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Growing Up Crazy: Power Structures
In Religion, Sex, And Economics

By Peter Goodchild

18 September, 2006

If children today are "rude" and "irresponsible," perhaps they suspect they are being lied to. The prevailing myths of the western world are not conducive to the happiness of the average person. On the contrary, religion, sexual morality, economics, and politics form an intricate set of malignant power structures. Religion is the foundation for a superstitious view of morality and a general state of intellectual dullness; this ignorance in turn allows and often fosters the various master-slave relationships that constitute modern capitalism.


In the modern west there are two powerful world-views, the Christian and the scientific, yet few people have the ability to make a clear choice. And so if they are asked if they believe in God, they will reply, "No, but I believe in - well, some sort of spirit," or, "Well, sort of, I guess, but I don't go to church."

A Sort Of is hard to analyze, but the effort is worthwhile, because if Christianity is not the One True Religion, then many other questions must be reconsidered. Christianity does not just provide an object of worship; it also provides a cosmology (a design of time and space), a moral code (including fundamental reasons or motives for human behavior), and - closely related to the moral code - an eschatological design, a picture of where humans are going, both as individuals and as a race. Christian doctrine, in fact, claims to have all the answers to all the big questions, while modern science can offer only tentative answers to some relatively small questions. It is the immense scope of Christian thought that is critical. Christian doctrine was solidified many centuries ago, and the various waves of reform and "heresy" have never really displaced the set of beliefs established by about the fifth century. Nevertheless, what is not often realized is that even if they are fence-straddlers or non-Christians, most westerners are born into the Christian world-view to the same extent that a fish is born in water.

The vague "spirit" or Something-or-Other in which many modern westerners believe is hard to examine, but even the beliefs of someone who claims to be a Christian are not easy to analyze. The Christian set of beliefs is at least fifteen hundred years old, but any attempt to delineate those beliefs is complicated by the problem that Christianity, over the centuries, has broken up into so many separate churches. There are significant differences between Roman Catholicism and some of the more extreme Protestant groups. What, if anything, is the core of Christian belief? To answer that question, one might first think of examining the Bible. But the Bible as a dogma presents difficulties. In the first place, it is full of contradictions, beginning with the problem that God created the day before he created the sun, and going on for a thousand pages: the genealogies of Matthew and Luke do not agree with each other, for example. Secondly, the Bible is very long and wandering, and much of it is taken up with historical matters, prophecies, and so on. And thirdly, there are major differences between the doctrines of the Old Testament and those of the New Testament; trying to reconcile the two testaments would utterly distract anyone from the task of clarifying the elements of Christian doctrine.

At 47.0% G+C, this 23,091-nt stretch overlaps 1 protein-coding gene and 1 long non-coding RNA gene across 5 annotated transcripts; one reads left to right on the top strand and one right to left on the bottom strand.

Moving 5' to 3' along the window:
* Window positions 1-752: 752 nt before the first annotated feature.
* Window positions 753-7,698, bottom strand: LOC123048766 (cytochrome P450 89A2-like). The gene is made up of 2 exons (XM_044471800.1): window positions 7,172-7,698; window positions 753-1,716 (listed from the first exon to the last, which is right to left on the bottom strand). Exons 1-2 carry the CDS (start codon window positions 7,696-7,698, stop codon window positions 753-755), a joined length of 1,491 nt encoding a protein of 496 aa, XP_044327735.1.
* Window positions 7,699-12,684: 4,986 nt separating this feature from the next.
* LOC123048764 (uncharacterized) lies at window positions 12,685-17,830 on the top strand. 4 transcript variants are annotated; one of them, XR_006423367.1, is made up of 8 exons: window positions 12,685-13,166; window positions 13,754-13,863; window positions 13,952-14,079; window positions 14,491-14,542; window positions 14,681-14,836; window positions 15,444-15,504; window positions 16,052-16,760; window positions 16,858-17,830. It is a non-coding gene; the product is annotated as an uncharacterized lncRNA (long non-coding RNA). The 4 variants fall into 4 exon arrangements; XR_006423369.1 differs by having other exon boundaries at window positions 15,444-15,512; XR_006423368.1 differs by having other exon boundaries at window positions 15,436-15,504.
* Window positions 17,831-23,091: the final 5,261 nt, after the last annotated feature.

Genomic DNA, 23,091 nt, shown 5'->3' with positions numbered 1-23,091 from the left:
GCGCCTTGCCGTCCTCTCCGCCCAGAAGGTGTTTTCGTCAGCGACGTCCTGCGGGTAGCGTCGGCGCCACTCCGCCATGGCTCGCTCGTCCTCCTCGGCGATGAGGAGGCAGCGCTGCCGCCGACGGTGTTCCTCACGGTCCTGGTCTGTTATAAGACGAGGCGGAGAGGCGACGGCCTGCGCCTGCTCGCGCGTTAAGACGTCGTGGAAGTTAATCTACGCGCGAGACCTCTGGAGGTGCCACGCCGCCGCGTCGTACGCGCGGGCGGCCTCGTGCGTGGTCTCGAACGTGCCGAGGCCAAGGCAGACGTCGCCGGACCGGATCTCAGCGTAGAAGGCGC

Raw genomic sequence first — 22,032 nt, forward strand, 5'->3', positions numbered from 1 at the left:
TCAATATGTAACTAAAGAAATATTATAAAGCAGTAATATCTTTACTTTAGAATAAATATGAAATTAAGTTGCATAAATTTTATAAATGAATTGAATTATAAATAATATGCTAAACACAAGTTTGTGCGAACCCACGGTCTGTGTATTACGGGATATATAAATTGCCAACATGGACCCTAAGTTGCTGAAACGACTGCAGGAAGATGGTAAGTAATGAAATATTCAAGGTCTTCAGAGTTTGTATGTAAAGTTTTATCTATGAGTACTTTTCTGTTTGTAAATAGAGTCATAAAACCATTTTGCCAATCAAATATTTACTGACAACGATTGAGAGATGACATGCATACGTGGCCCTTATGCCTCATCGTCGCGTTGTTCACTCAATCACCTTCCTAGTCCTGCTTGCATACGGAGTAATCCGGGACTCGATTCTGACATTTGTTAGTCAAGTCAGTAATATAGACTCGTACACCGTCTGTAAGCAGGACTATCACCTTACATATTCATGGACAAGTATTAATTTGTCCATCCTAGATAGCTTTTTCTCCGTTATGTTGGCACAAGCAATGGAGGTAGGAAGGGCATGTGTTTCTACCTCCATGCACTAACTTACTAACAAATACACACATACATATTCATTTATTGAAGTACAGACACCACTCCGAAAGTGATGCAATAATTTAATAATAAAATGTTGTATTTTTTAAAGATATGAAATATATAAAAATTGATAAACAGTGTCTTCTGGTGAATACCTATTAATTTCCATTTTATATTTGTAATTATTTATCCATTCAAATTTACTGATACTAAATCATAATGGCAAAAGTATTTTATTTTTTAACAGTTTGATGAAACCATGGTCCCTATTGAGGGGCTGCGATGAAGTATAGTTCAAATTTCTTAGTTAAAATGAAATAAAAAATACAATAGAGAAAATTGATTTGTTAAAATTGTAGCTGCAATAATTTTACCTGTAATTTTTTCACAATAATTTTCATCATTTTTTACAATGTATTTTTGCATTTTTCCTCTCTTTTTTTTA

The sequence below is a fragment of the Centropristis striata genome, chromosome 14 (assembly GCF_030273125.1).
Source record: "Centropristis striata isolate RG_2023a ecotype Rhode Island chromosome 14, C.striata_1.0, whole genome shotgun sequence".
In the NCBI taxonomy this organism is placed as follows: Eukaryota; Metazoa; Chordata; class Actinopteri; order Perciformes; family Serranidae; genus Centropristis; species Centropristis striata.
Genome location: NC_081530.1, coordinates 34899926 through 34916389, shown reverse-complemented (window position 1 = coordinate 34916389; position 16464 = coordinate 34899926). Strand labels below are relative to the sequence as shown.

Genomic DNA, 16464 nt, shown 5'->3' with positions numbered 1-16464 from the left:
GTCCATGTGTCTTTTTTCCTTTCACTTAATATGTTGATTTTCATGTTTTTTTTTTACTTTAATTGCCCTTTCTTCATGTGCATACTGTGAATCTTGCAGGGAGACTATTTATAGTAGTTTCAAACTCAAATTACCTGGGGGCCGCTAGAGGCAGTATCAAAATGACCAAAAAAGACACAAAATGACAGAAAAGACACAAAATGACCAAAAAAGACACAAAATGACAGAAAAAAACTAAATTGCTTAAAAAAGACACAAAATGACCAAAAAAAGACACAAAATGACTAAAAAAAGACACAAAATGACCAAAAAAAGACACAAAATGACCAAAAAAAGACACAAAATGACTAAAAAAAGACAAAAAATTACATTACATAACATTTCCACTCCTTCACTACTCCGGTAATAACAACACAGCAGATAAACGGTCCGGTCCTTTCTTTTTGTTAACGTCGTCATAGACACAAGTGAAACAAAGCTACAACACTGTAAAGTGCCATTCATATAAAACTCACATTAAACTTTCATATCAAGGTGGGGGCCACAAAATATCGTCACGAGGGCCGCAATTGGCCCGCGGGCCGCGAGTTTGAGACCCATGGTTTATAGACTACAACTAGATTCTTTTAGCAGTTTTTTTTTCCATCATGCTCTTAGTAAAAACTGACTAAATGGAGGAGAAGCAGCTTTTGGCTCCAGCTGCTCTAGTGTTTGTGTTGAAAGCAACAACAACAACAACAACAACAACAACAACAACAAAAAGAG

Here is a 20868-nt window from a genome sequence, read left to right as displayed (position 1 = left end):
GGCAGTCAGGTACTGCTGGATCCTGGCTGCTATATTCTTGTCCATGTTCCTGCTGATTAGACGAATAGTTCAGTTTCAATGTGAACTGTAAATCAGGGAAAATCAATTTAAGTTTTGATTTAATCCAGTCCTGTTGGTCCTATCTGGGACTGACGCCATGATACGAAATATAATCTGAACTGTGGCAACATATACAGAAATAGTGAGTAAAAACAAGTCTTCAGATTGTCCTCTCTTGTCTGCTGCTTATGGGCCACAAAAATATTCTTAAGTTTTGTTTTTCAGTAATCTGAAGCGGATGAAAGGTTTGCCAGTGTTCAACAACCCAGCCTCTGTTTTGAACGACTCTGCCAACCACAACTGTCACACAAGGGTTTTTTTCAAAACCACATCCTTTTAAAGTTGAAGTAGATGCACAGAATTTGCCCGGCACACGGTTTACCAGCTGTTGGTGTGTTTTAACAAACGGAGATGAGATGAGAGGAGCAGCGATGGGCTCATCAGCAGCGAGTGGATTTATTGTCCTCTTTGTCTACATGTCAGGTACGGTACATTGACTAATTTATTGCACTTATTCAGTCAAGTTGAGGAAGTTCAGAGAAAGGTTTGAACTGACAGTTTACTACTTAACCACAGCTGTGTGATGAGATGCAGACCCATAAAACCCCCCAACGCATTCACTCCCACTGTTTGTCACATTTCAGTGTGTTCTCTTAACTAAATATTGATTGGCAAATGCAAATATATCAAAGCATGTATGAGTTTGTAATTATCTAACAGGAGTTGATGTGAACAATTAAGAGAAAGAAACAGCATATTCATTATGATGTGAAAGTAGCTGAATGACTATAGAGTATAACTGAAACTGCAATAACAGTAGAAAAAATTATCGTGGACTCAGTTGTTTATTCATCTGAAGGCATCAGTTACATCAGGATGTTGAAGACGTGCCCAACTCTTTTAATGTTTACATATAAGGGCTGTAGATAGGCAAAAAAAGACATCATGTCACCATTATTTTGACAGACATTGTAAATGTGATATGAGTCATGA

However, it is curious that a great deal of present-day Christian doctrine, formally and informally, was solidified so long ago. (One could therefore marvel at the rapid flowering of Christian thought, or one could argue the contrary: that Christianity has been intellectually sterile for well over a thousand years.) Augustine's _City of God_ was finished in the year 426, and even in that work one can find so much that remains as general Christian doctrine today. Most importantly, for Augustine as for the modern Christian, God is no longer Yahweh, a minor Semitic spirit of the desert and the mountaintops; he is now regarded as omnipotent, omniscient, and benevolent.

The question of why a benevolent and all-powerful God would allow the existence of suffering and evil is rather a puzzle for Augustine, but neither more so nor less so than after his time, and the various answers he puts forth are the same as those employed today: that people suffer because of their sins, or (if they are fairly sinless) because God is testing their faith; or that evil is an illusion; or that all the debits and credits of good and evil will be sorted out in the life to come. These various answers are mutually exclusive, but that does not seem to bother Augustine, and at one point (14.11) he manages to squeeze all but the "illusion" theory into a single brief chapter.

Another famous conundrum appears in _The City of God_: that of God's foreknowledge. If God knows all that is to come, and had that knowledge on the Day of Creation, then he must know (and have known) who would sin, when they would sin, how they would sin, and why they would sin. How can God punish people for their sins if the entire scenario was known by him long ago - and, more importantly, if the entire scenario is due to his act of creation? Theologians still ponder this matter, but again both the questions and (if any) the answers can already be found in Augustine. He attempts to show that there is no contradiction between God's foreknowledge and man's free will, but over several labored pages he really does not clarify the issue. When the water has become thoroughly muddy, he makes a brief announcement: ". . . Our main point is that, from the fact that to God the order of all things is certain, there is no logical deduction that there is no power in the choice of our will (5.9)." Augustine fares a little better with a second theory: that from God's perspective past, present, and future do not exist, only eternity, and so to speak of foreknowledge, and of time in general, is to misunderstand God's perspective.